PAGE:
This photo was pure luck — my manually-focused old Tokina 300mm was just in the right place at the right time. What surprises me about the image is that you can see how serious the attacking bird is. This is no playfight or territorial show-conflict. It seems to want to impale the other one on its bill! The attacking bird’s eye appears strangely white because it is protecting the surface of the eye with its nictating membrane, or ‘third eyelid’. This is a membrane that birds have that can be flicked very rapidly across the eye (transversely) to clean or protect the cornea. Sometimes I wish I had them, like, hello darling! flick, flick, whoa…

The pictures were photographed using a shutter speed of 1/1,600th of a second, very fast, and its a testament to the speed that this all happened at that the two pictures immediately above this text are slightly blurred. Many birds flying along at normal speed would be rendered more sharply at this shutter speed. It’s amazing to me that not only did the attacked bird seem able to get a defensive foot out, but it also managed to fly out of its perilous position without braining itself on the surrounding vegetation. They must have incredible avionics!

Until next time…

Adam

African Penguins watch the sun go down, Boulders Beach, Simonstown

Posted in ALL BLOG POSTS, birds & birding by adamwelz on October 15, 2008

Hi All

have been rushed off my feet for ages now — no time to blog! Just have time to put an image up before hitting the sack. Will be taking time off round December and should be able to blog then.

Here’s an image from the African (aka Jackass) Penguin colony at Boulders Beach, Simonstown, about a 45 min drive from my house. (Photographed 13 Sep 08)

Look after yourselves!

Adam

Kirstenbosch Gardens, Cape Town, 10 August 2008

Posted in ALL BLOG POSTS, birds & birding by adamwelz on August 12, 2008

One of the great reasons for living in Cape Town is the famous Kirstenbosch Gardens, one of the most beautiful botanical gardens in the world.

Deluged w work (blogging takes a backseat to earning a living!) I nonetheless had to get out over the weekend to screw about with my camera (Nikon D300 with somewhat clunky, rare Tokina ATX 300mm f4). This image won’t win any art awards, but here’s one of the tiny living jewels that inhabits Kirstenbosch – a male Southern Double-collared Sunbird, in full breeding regalia. Sunbirds fill a parallel niche to hummingbirds in the New World (nectar-eating pollinators) but they can’t really hover, hence the curved bill. Note the dusting of yellow pollen on his head. The plant is some type of Pincushion Protea.

Later, after the sun had gone behind the mountain, I found a very confiding Dusky Flycatcher. The camera’s performance at 800 ISO was quite OK.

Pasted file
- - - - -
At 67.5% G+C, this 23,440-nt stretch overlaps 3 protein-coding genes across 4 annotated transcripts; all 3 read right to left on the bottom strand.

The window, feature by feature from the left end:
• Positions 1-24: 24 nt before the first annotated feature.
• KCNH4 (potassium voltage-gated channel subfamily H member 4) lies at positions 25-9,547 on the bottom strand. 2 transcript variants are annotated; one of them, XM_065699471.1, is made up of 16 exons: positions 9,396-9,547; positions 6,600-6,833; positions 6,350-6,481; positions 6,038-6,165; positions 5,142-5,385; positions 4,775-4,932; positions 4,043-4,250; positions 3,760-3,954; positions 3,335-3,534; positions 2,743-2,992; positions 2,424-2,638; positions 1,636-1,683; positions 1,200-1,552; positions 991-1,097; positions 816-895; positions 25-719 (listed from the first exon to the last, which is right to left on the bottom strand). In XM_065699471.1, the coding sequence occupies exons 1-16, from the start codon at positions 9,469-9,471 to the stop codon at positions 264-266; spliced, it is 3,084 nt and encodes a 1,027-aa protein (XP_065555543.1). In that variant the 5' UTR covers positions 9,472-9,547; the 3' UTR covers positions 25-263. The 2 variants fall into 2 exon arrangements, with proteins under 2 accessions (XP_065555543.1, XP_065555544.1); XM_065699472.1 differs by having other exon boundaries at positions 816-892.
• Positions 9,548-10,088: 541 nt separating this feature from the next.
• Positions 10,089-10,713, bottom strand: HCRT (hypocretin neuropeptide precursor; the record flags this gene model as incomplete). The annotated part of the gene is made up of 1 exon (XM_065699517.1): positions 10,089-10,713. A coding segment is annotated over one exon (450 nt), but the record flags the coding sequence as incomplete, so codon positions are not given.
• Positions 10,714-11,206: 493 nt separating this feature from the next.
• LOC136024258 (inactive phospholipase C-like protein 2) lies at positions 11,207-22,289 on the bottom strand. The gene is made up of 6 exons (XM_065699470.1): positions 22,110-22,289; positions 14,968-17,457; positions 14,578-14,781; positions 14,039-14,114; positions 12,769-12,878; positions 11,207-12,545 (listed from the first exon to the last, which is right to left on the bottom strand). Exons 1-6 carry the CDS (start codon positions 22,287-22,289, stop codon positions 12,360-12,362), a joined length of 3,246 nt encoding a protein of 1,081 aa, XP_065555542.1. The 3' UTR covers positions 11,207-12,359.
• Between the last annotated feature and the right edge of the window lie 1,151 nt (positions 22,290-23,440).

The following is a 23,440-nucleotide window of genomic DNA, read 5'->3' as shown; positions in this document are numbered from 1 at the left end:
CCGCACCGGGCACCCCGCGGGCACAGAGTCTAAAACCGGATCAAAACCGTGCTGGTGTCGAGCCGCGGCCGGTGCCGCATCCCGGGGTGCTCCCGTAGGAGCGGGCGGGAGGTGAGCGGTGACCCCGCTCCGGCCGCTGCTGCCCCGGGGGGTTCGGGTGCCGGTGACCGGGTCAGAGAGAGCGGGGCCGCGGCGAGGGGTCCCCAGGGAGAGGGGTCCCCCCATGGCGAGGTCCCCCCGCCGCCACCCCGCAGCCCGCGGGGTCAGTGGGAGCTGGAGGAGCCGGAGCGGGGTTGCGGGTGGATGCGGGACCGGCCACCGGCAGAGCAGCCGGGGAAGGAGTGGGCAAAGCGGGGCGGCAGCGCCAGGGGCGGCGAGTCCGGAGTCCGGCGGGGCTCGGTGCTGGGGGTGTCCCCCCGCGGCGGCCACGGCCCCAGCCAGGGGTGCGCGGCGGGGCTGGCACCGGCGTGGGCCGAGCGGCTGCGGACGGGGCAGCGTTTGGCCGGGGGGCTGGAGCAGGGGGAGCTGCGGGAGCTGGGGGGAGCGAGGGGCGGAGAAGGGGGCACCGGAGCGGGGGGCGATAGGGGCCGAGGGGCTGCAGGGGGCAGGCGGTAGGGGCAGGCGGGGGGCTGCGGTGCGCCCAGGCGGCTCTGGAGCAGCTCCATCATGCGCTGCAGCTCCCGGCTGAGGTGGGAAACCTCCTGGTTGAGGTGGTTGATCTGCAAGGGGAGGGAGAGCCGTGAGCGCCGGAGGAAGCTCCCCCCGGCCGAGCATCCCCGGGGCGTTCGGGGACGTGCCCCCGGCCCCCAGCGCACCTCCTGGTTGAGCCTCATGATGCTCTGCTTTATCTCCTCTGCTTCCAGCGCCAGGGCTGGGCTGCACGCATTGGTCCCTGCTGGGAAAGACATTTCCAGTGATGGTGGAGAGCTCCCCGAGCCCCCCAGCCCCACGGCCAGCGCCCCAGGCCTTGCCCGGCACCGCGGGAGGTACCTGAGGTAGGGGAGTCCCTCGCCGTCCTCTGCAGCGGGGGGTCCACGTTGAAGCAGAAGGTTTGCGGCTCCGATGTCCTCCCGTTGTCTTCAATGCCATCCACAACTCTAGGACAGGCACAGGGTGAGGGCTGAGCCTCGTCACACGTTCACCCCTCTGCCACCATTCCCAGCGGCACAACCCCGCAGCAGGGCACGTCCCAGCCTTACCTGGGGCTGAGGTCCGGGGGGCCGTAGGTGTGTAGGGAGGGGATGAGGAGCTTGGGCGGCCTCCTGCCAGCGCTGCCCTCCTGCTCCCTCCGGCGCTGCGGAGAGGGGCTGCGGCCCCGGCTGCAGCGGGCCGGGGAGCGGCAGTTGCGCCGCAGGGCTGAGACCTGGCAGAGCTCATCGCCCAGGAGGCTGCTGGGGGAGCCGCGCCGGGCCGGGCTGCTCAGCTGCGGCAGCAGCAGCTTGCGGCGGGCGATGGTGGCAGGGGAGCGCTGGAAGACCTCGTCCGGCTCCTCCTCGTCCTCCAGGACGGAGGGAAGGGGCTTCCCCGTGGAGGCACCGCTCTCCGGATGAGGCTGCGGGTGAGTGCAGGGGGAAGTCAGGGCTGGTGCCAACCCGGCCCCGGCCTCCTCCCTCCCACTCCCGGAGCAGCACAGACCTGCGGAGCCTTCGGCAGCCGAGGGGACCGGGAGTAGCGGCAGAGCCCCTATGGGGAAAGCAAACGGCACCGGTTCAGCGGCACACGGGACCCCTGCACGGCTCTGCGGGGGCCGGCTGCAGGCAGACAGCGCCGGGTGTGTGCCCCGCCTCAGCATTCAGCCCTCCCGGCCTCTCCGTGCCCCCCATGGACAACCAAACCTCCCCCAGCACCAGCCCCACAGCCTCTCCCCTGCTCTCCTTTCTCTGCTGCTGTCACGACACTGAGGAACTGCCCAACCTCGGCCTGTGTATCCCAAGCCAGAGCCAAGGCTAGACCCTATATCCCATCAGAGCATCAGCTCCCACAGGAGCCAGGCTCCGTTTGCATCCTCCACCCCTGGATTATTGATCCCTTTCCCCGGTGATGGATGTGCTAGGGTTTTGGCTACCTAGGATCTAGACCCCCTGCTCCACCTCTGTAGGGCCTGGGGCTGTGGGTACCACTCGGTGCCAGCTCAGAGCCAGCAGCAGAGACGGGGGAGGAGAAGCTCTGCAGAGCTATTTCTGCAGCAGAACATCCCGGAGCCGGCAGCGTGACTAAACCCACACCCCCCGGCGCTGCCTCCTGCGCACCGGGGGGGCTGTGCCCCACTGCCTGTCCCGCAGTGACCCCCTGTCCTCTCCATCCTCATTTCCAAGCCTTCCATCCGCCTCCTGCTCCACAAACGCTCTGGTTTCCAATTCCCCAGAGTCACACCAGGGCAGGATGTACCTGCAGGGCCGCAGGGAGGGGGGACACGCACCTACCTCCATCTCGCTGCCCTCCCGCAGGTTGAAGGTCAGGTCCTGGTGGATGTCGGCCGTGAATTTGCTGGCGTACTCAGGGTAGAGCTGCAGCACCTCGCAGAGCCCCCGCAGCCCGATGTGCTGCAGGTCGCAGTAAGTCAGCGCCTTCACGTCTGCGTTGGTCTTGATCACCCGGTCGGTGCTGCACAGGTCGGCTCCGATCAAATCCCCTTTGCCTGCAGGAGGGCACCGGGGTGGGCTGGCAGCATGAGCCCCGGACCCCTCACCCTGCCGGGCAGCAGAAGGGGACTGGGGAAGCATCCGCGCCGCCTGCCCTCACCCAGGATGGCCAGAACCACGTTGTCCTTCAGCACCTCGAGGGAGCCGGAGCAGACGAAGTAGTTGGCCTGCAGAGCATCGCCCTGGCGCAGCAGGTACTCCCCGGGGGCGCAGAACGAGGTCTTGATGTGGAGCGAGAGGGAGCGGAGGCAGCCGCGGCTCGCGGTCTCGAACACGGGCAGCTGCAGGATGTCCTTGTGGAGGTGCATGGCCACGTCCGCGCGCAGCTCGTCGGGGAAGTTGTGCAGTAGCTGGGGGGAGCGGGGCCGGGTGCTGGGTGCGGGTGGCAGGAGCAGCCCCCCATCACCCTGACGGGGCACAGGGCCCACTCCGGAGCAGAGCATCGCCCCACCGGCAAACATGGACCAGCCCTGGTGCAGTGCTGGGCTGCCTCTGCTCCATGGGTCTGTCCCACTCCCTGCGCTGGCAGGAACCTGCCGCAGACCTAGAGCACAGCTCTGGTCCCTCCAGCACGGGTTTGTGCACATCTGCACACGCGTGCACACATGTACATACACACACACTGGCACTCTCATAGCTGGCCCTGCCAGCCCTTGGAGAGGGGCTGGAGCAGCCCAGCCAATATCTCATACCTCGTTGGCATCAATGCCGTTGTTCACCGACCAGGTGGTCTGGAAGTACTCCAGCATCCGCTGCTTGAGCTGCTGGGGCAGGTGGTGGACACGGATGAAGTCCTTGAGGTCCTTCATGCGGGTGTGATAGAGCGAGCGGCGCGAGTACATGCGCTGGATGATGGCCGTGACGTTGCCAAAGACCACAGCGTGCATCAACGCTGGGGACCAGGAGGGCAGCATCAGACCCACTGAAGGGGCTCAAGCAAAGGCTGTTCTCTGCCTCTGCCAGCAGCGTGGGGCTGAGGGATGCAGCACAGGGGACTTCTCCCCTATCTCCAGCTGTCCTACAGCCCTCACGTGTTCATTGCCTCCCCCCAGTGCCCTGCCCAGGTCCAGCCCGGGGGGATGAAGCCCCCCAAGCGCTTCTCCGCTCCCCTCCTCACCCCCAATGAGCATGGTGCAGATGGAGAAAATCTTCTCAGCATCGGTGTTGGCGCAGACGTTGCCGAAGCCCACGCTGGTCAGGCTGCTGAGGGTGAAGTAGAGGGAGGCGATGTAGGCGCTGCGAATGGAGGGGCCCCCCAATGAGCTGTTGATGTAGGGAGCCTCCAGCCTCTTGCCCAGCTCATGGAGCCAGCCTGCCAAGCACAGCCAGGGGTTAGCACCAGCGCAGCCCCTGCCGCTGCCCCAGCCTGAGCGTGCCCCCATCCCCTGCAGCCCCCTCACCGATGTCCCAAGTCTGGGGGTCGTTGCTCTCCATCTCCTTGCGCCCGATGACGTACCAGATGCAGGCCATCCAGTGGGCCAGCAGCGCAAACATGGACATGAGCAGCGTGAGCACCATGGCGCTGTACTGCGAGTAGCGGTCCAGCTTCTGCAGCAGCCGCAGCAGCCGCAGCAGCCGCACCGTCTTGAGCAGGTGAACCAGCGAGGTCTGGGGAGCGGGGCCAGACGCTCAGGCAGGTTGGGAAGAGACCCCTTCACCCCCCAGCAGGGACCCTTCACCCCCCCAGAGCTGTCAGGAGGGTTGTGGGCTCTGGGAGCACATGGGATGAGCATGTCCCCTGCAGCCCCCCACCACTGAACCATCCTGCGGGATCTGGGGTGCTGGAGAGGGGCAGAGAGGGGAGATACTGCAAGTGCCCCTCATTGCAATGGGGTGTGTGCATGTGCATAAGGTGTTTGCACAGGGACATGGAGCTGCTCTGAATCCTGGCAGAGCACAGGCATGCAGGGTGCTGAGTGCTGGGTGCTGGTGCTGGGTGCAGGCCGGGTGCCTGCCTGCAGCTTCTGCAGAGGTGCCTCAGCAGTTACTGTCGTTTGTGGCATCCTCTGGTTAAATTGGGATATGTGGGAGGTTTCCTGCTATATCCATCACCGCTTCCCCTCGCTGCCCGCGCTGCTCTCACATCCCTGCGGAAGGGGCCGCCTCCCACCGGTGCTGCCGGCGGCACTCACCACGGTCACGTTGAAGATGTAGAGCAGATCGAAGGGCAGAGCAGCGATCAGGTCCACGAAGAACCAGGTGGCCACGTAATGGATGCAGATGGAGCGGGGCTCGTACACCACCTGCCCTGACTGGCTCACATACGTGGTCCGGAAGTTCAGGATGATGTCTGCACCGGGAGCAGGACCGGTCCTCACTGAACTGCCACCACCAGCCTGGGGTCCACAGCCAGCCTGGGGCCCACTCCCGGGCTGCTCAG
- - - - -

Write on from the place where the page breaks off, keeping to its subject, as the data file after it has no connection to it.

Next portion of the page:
Best to all out there!

Adam

USA ’08 trip: Bird list

Posted in ALL BLOG POSTS, birds & birding by adamwelz on July 20, 2008

Hi All

am back in Cape Town and slowly getting my head into what I need to do next.

So as to bore you all backwards, here’s my bird list from my nearly 3-month trip to the US. I did not spend that much time seriously birding as I had work to do and people to see, but nonetheless managed a fairly respectable total of 281 species (free-flying wild species positively identified by sight, including 4 introduced species). In addition, I unambiguously heard but did not see (or did not see well enough to see well enough to confirm field marks) another 4 species (Ruffed Grouse, Wood Thrush, Clapper Rail, Warbling Vireo) and saw in the hand (mist-netted) 2 species which I did not see free-flying in the wild (Yellow-breasted Chat and Swainson’s Thrush).

I haven’t gone through all my notes, so I may have missed a species or two, but will edit the list appropriately if I find extras. There’s at least one Phalarope I still have to ID from some poor photos, and I have a sneaky feeling about one or two more shorebirds buried in the notes. With the species I saw during my shorter trip last year, and when I lived in Alaska in 1991, I have well over 300 species on my US list now, but probably not yet 400. I’ll work out my total USA list sometime (perhaps never) and post it.

I birded in California, Alaska, Texas, Michigan, New York, Connecticut and a tiny bit in New Jersey. Big dips (birds I wanted to see, looked for, but missed) include Greater Roadrunner, American Woodcock, Upland Sandpiper, Blackburnian and Cerulean Warblers. Next time!

Red-throated Loon
Pacific Loon
Common Loon
Eared Grebe
Red-necked Grebe
Western Grebe
Clark’s Grebe
Pied-billed Grebe
Least Grebe
American White Pelican
Brown Pelican
Anhinga
Brandt’s Cormorant
Pelagic Cormorant
Double-crested Cormorant
Neotropic Cormorant
Least Bittern
Great Blue Heron
Great (White) Egret
Snowy Egret
Little Blue Heron
Tricolored Heron
Cattle Egret
Green Heron
Black-crowned Night-Heron
Yellow-crowned Night-Heron
Glossy Ibis
White-faced Ibis
White Ibis
Roseate Spoonbill
Mute Swan (introduced)
Trumpeter Swan
Gtr. White-fronted Goose
Snow Goose
Canada Goose
Brant (Goose)
Black-bellied Whistling-Duck
Wood Duck
Mallard
American Black Duck (poss hybrid w Mallard – many seen, none absolutely sure 100% Black)
Mottled Duck
Northern Pintail
American Wigeon
Eurasian Wigeon
Northern Shoveler
Blue-winged Teal
Green-winged Teal
Greater Scaup
Harlequin Duck
Long-tailed Duck
White-winged Scoter
Surf Scoter
Common Goldeneye
Barrow’s Goldeneye
Bufflehead
Common Merganser
Red-breasted Merganser
Black Vulture
Turkey Vulture
Osprey
California Condor
Mississippi Kite
Cooper’s Hawk
Northern Harrier
Harris’s Hawk
Red-shouldred Hawk
Red-tailed Hawk
Swainson’s Hawk
Bald Eagle
Crested Caracara
American Kestrel
Plain Chachalaca
Wild Turkey
California Quail
Common Moorhen
American Coot
Sandhill Crane
Black-bellied Plover
Killdeer
Black Oystercatcher
American Oystercatcher
Black-necked Stilt
American Avocet
Greater Yellowlegs
Spotted Sandpiper
Willet
Whimbrel
Marbled Godwit
Black Turnstone
Sanderling
Dunlin
Western Sandpiper
Least Sandpiper
Baird’s Sandpiper
Short-billed Dowitcher